Around 200 Design and Creative Arts students at The Bournemouth & Poole College have been granted honorary citizenship of Nepal as a token of thanks for creating an art exhibition to mark 200 years of friendship between Britain and Nepal.
There was lavish praise for the works created by the students over a period of months and the acting ambassador to Nepal made the journey down to Poole to admire their wonderful creations.
Mayor of Poole Peter Adams, welcomed the acting Napali ambassador to the UK, Tej Bahudur Chhetri and the famous UK-based Nepali painter Govinda Sah.
Mr Chhetri praised the students for their commitment and dedication in creating the works and said it would foster even closer ties between the two nations. “Hopefully it might even inspire people to travel to Nepal to enjoy its glorious scenery and wonderful people,” he said.
The exhibition was aimed at creating a true cultural image of Nepal to demonstrate the challenges of living in a remote region with its raw beauty and the struggle for health and education.
The college’s Vice Principal Diane Grannell said the students had benefited enormously from the experience of learning about the culture of a distant country.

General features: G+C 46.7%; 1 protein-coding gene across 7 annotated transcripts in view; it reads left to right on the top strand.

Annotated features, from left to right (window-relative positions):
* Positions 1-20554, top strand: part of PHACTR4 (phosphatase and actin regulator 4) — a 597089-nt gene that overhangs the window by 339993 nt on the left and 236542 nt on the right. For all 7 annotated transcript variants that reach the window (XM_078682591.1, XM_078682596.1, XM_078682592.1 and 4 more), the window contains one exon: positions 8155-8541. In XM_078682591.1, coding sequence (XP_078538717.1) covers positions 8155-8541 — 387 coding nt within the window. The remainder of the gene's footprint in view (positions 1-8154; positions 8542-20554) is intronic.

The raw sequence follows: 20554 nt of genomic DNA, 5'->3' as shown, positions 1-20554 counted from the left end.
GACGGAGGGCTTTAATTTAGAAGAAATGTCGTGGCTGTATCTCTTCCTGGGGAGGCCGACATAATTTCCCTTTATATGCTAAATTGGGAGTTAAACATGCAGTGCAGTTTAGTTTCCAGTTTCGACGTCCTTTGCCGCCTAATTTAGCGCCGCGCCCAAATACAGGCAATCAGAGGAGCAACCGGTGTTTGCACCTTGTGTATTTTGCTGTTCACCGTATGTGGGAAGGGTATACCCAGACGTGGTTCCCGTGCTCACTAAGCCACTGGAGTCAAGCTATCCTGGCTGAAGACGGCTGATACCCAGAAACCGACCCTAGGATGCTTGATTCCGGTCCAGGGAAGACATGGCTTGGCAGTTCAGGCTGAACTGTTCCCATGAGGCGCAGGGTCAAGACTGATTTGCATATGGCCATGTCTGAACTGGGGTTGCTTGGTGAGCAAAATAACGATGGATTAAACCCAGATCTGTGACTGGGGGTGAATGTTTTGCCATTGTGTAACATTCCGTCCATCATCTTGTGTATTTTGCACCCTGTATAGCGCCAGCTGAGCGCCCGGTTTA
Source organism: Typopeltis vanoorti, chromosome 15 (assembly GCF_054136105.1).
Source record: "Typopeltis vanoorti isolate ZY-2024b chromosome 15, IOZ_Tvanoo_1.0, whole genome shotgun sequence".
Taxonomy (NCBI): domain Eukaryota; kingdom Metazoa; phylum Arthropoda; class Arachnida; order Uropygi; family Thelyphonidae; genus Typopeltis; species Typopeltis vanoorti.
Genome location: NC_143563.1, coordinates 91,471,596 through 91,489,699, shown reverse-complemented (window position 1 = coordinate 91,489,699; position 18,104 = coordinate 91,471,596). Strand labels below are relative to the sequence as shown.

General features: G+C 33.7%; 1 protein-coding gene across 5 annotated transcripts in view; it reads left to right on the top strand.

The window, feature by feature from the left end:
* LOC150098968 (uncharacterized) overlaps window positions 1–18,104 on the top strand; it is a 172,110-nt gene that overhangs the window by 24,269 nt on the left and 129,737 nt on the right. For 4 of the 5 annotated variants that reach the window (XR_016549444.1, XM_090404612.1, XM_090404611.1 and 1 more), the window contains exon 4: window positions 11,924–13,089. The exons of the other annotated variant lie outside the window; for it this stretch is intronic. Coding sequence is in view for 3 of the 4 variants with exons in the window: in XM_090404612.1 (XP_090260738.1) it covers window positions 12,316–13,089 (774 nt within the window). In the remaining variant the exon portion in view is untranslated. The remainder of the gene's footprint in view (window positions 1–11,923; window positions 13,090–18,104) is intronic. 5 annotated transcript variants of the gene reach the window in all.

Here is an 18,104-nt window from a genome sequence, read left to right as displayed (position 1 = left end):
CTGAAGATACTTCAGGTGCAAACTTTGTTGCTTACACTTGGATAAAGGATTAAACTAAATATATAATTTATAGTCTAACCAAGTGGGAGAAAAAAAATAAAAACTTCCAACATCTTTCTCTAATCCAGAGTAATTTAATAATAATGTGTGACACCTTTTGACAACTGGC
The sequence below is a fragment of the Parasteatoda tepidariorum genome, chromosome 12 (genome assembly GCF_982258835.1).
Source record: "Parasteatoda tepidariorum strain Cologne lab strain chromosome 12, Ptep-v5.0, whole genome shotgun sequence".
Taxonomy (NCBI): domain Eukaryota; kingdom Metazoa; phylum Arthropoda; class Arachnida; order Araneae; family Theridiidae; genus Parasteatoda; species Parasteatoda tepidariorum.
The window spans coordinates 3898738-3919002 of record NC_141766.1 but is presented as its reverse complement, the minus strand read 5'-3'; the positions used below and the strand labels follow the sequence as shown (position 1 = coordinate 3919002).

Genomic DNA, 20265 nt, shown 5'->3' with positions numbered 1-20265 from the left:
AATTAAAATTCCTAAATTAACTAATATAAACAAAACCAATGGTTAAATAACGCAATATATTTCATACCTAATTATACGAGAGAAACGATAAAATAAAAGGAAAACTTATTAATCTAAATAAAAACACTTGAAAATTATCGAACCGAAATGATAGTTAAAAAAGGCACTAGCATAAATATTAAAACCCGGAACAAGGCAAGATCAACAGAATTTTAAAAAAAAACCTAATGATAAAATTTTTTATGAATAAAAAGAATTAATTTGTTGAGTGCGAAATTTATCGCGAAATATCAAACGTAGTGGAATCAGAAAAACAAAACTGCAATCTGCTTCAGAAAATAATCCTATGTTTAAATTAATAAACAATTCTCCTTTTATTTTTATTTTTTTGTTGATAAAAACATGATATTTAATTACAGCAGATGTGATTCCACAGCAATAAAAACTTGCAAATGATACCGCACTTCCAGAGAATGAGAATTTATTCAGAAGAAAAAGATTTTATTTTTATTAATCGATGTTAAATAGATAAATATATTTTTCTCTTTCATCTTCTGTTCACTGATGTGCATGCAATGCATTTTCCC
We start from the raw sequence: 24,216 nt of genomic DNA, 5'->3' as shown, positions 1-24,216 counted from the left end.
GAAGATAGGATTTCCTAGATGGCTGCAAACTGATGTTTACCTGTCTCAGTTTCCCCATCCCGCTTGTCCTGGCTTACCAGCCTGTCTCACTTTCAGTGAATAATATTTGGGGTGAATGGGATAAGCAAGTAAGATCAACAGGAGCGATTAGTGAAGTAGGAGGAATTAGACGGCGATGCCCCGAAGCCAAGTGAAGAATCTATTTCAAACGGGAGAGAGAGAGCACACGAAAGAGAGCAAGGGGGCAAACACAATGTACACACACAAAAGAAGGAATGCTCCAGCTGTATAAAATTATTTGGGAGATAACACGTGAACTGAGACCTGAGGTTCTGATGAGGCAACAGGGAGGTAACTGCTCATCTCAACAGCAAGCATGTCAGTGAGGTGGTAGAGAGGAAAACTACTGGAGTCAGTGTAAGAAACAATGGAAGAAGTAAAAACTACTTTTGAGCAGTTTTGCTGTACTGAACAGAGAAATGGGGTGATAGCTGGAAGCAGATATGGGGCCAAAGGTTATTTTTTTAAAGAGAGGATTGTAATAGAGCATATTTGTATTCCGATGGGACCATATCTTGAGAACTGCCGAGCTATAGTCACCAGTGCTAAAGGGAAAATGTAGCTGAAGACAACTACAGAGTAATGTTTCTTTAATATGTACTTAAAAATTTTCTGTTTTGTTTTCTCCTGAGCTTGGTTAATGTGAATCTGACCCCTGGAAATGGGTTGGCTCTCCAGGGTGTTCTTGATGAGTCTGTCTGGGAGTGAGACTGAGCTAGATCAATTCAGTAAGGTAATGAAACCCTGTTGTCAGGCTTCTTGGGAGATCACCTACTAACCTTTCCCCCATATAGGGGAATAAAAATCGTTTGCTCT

Nick Day, Head of Design and Creative Arts at the College, said the exhibition would be moving out into the community in the next few weeks so that it would be seen and appreciated by a wider audience. This will include an exhibition on Poole High Street where the Borough runs a pop-up shop.
Said Nick: "This will give our students the experience of having their work on public display; a great feeling for any ambitious young artist."
Alan Mercel-Sanca, of the Nepal Friendship Society said the names of all the students who contributed to the exhibition would be listed on a special Honorary Citizenship certificate which would go on display when the exhibition goes out into the community.
He said: "This is the first UK event to mark 200 years of friendship between our two countries but while the past is important, the promotion of awareness of these links will surely help that relationship grow even more over the next 200 years.”